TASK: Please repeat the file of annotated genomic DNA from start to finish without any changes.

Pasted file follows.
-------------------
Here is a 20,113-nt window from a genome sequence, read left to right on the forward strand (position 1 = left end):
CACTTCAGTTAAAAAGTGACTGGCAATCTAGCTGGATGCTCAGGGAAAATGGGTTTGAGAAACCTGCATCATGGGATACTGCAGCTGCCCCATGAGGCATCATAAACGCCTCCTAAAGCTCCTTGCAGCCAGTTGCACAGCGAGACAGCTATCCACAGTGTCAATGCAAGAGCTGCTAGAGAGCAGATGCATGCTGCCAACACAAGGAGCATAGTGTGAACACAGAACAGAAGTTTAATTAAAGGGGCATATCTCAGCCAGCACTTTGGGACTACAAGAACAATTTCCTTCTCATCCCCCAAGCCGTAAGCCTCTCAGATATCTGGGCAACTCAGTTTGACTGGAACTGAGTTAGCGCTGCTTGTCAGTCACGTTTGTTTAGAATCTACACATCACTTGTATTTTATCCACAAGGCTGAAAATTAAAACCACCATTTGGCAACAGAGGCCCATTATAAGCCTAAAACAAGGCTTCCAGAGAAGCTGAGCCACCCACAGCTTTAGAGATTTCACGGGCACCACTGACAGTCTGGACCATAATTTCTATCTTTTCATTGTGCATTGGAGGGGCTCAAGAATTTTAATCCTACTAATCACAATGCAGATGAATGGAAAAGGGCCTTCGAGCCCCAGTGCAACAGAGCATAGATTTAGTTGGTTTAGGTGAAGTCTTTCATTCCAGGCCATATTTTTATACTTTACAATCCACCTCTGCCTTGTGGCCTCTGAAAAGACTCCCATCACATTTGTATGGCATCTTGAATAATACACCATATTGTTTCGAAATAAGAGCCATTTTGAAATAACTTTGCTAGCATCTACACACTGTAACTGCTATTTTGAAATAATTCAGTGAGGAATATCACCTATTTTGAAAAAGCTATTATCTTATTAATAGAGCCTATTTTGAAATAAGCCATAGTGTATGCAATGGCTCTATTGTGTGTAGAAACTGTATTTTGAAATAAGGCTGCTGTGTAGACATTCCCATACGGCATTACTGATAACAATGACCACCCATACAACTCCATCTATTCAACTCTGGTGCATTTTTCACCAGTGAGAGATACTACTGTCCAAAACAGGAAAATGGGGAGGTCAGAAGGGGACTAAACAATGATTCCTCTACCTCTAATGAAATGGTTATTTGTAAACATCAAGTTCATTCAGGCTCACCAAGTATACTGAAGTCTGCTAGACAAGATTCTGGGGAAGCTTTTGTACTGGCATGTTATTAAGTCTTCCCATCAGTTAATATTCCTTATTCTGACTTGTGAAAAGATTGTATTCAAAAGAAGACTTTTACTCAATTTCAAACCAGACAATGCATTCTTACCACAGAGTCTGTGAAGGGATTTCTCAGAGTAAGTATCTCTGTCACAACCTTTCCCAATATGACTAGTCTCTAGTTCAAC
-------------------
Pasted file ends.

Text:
Here is a 20,113-nt window from a genome sequence, read left to right on the forward strand (position 1 = left end):
CACTTCAGTTAAAAAGTGACTGGCAATCTAGCTGGATGCTCAGGGAAAATGGGTTTGAGAAACCTGCATCATGGGATACTGCAGCTGCCCCATGAGGCATCATAAACGCCTCCTAAAGCTCCTTGCAGCCAGTTGCACAGCGAGACAGCTATCCACAGTGTCAATGCAAGAGCTGCTAGAGAGCAGATGCATGCTGCCAACACAAGGAGCATAGTGTGAACACAGAACAGAAGTTTAATTAAAGGGGCATATCTCAGCCAGCACTTTGGGACTACAAGAACAATTTCCTTCTCATCCCCCAAGCCGTAAGCCTCTCAGATATCTGGGCAACTCAGTTTGACTGGAACTGAGTTAGCGCTGCTTGTCAGTCACGTTTGTTTAGAATCTACACATCACTTGTATTTTATCCACAAGGCTGAAAATTAAAACCACCATTTGGCAACAGAGGCCCATTATAAGCCTAAAACAAGGCTTCCAGAGAAGCTGAGCCACCCACAGCTTTAGAGATTTCACGGGCACCACTGACAGTCTGGACCATAATTTCTATCTTTTCATTGTGCATTGGAGGGGCTCAAGAATTTTAATCCTACTAATCACAATGCAGATGAATGGAAAAGGGCCTTCGAGCCCCAGTGCAACAGAGCATAGATTTAGTTGGTTTAGGTGAAGTCTTTCATTCCAGGCCATATTTTTATACTTTACAATCCACCTCTGCCTTGTGGCCTCTGAAAAGACTCCCATCACATTTGTATGGCATCTTGAATAATACACCATATTGTTTCGAAATAAGAGCCATTTTGAAATAACTTTGCTAGCATCTACACACTGTAACTGCTATTTTGAAATAATTCAGTGAGGAATATCACCTATTTTGAAAAAGCTATTATCTTATTAATAGAGCCTATTTTGAAATAAGCCATAGTGTATGCAATGGCTCTATTGTGTGTAGAAACTGTATTTTGAAATAAGGCTGCTGTGTAGACATTCCCATACGGCATTACTGATAACAATGACCACCCATACAACTCCATCTATTCAACTCTGGTGCATTTTTCACCAGTGAGAGATACTACTGTCCAAAACAGGAAAATGGGGAGGTCAGAAGGGGACTAAACAATGATTCCTCTACCTCTAATGAAATGGTTATTTGTAAACATCAAGTTCATTCAGGCTCACCAAGTATACTGAAGTCTGCTAGACAAGATTCTGGGGAAGCTTTTGTACTGGCATGTTATTAAGTCTTCCCATCAGTTAATATTCCTTATTCTGACTTGTGAAAAGATTGTATTCAAAAGAAGACTTTTACTCAATTTCAAACCAGACAATGCATTCTTACCACAGAGTCTGTGAAGGGATTTCTCAGAGTAAGTATCTCTGTCACAACCTTTCCCAATATGACTAGTCTCTAGTTCAAC